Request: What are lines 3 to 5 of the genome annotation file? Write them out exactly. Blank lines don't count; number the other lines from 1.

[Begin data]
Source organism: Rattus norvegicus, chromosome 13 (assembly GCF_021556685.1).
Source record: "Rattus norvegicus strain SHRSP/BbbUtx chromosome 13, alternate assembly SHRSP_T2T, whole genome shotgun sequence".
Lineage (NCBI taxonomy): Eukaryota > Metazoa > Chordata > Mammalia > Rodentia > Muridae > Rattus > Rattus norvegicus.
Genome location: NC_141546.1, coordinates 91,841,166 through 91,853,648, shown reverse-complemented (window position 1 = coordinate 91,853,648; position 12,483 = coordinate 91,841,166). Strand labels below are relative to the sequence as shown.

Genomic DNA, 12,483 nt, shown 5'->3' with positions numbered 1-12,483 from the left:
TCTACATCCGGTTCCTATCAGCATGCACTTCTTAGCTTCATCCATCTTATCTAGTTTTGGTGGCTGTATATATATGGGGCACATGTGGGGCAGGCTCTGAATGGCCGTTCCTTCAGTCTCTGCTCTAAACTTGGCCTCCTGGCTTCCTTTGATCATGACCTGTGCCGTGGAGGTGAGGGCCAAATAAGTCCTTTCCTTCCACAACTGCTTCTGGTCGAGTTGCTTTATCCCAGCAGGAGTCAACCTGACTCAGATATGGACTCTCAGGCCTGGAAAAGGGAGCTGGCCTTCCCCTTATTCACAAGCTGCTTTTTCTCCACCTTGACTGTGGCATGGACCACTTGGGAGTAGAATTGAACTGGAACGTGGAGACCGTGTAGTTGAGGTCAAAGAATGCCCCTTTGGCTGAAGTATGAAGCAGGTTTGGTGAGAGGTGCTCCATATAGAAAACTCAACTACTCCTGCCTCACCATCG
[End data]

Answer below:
Lineage (NCBI taxonomy): Eukaryota > Metazoa > Chordata > Mammalia > Rodentia > Muridae > Rattus > Rattus norvegicus.
Genome location: NC_141546.1, coordinates 91,841,166 through 91,853,648, shown reverse-complemented (window position 1 = coordinate 91,853,648; position 12,483 = coordinate 91,841,166). Strand labels below are relative to the sequence as shown.

Genomic DNA, 12,483 nt, shown 5'->3' with positions numbered 1-12,483 from the left: